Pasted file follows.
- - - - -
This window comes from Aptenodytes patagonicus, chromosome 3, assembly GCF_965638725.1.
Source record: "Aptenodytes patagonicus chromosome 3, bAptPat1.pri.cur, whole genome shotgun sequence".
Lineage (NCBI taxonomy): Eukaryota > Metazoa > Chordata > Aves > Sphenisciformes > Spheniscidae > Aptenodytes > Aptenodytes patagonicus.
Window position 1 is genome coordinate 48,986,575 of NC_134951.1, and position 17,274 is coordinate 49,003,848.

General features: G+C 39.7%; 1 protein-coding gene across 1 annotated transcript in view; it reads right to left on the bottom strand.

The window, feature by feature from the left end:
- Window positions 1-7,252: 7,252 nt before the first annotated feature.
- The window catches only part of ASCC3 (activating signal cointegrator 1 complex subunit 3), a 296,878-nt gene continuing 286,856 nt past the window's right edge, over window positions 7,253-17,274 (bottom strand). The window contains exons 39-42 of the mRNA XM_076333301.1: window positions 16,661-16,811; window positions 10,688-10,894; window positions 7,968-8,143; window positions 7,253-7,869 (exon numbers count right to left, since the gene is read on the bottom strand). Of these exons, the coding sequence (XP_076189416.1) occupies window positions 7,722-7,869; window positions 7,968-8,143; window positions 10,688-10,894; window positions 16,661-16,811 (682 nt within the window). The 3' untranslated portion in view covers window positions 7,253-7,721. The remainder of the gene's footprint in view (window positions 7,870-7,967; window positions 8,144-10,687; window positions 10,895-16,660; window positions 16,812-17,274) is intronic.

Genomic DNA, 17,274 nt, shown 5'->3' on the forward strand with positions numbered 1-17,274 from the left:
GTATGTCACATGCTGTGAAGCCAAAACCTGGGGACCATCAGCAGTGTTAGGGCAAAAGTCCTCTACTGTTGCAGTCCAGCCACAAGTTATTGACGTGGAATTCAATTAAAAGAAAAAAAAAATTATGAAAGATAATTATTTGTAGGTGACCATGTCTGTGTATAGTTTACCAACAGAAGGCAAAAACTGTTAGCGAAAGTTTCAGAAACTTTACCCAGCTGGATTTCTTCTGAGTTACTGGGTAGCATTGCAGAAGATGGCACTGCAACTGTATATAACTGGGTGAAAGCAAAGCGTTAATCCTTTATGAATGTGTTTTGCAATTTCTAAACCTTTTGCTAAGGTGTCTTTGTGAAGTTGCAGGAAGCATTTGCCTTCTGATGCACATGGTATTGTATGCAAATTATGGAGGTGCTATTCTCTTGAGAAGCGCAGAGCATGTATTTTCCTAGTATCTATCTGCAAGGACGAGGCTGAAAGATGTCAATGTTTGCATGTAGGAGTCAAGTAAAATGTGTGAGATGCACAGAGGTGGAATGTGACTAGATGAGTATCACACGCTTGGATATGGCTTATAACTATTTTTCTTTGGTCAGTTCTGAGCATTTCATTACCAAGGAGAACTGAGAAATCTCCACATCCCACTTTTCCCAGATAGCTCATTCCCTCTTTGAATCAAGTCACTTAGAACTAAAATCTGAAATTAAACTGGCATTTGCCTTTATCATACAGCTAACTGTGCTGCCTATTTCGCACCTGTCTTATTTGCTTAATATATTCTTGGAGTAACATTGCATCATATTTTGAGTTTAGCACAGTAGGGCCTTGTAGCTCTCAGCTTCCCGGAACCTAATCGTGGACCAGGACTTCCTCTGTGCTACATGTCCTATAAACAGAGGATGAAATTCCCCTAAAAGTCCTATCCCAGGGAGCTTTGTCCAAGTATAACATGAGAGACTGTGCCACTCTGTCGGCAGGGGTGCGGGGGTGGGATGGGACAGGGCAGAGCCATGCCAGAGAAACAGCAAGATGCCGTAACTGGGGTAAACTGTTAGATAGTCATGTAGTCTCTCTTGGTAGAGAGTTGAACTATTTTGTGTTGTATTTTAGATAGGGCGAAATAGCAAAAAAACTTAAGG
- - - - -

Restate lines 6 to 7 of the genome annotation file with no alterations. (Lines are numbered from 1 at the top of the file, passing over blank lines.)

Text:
The window, feature by feature from the left end:
- Window positions 1-7,252: 7,252 nt before the first annotated feature.